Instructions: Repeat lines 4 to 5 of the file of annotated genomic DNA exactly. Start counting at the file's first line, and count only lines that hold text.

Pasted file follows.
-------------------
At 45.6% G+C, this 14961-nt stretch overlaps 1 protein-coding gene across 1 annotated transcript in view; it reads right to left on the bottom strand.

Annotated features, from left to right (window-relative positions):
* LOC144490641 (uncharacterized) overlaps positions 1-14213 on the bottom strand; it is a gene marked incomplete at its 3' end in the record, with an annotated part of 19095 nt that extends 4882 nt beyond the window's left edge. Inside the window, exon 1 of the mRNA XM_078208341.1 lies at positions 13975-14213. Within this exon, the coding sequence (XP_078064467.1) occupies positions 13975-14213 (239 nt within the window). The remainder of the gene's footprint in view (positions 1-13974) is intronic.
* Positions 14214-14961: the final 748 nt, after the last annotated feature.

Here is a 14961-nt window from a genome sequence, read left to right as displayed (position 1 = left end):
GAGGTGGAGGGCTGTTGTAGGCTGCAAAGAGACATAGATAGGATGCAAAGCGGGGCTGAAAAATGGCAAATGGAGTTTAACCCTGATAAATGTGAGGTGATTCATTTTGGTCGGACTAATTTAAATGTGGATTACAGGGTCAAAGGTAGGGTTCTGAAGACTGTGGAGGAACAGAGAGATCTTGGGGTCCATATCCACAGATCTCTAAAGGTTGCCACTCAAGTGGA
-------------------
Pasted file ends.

* Positions 14214-14961: the final 748 nt, after the last annotated feature.

Here is a 14961-nt window from a genome sequence, read left to right as displayed (position 1 = left end):